• Cheryl Stevenson 16th Jul '10 - 10:16pm

    The NHS has so many problems that cannot be solved by restructuring yet again. It’s difficult to see how the changes outlined in the white paper will actually reduce bureaucracy. The ethos of the NHS needs to change radically for the patient to be ‘empowered’. All governmental ( current and previous) ‘empowerment’ seems to involve taking ‘power’ from one place to put into another which defeats the object entirely.
    I spent 5 years suing the NHS for a simple negligent mistake that caused an immense amount of damage to my family and I. The NHS was unbelievably, insensitive, hostile and extremely obtuse in trying to avoid admitting the mistake and paying compensation. Although I won the case, the compensation paid was totally disproportionate and inadequate to the damage done. I continue to feel totally disempowered and let down by both the NHS and the legal system. The whole episode cost the taxpayer an enormous amount of money and the simple truth is that if the doctors had listened to me instead of intimidating and patronising me the problem would have been prevented.

  • The Rev GDV Wiebe Ph 16th Jul '10 - 10:36pm

    Lets reduce the ratio of managers to the number of nurses, ancilliaries and physicians to what it was say 30 years ago. That will free up more funds and allow the front line to provide more actual health care now too often impeded by the ‘front office’

  • Terry Gilbert 16th Jul '10 - 11:01pm

    What makes John think that ‘ordinary members’ are here? We are only the nerds…. :-)

    For the record, my view is that expensive reorganisation of the NHS should not be an option at a time of extreme fiscal retrenchment. Unless of course, the crisis is being exaggerated to justify Vince Cable’s change of economic policy?

  • ken stratford 17th Jul '10 - 12:19am

    You have gone out of your heads. What are you all smoking?
    Good bye treasured NHS. Hello rich GP’s. More power to council bureaucracy. Goodby to strategic planning.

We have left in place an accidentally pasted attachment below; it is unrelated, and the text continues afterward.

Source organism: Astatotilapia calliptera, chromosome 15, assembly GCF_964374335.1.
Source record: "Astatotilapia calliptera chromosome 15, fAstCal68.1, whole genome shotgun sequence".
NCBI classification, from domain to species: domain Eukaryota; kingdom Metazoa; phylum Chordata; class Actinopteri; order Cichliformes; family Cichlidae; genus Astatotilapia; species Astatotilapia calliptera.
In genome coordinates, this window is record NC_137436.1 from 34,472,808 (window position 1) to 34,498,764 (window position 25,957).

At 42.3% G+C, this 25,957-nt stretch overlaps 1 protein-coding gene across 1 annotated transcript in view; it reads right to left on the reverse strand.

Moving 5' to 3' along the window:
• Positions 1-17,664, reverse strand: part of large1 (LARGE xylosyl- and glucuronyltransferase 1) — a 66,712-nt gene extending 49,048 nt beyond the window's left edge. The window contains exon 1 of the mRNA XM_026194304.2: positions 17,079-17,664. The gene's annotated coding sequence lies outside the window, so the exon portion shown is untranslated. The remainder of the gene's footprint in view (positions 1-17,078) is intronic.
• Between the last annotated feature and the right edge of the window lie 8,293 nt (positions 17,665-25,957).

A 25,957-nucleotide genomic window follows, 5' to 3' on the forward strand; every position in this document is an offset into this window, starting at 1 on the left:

I wish I was young enough to emigrate.

  • Radio 5 Live discussion highlighted the fact that NHS locums are provided by private agencies who bear no responsibility for the quality or competence of the individuals forwarded. The woman from the agency said that the responsibility rested wholly with the GP/Trust/consultant who decided to take the locum on. This was in particular related to foreign locums such as the German/Nigerian recently in the news for malpractice due to lack of knowledge of medicine and also of the English language.
    As these agencies are purely money – making ventures with no knowledge of medicine or interest in patients’ wellbeing and this country is desperately attempting to find savings in public expenditure I would welcome research into this idea :
    rather than sacking valuable members of NHS staff with clinical expertise, let’s un-burden the service of these vultures whose vocational talent is limited to foisting incompetent , unqualified and illiterate persons onto the British public at huge expense to the taxpayer;
    let us ,rather, employ qualified and medical staff with a profound understanding of the British medical service and its needs to act as an agency to supply locums in an intelligent and cost – effective way.
    I find it hard to believe that our society cannot supply suitably qualified junior doctors/nursing staff that would be willing to work for £45 to £65 PER HOUR as opposed to incompetent foreigners with little grasp of English language, culture or medical standards.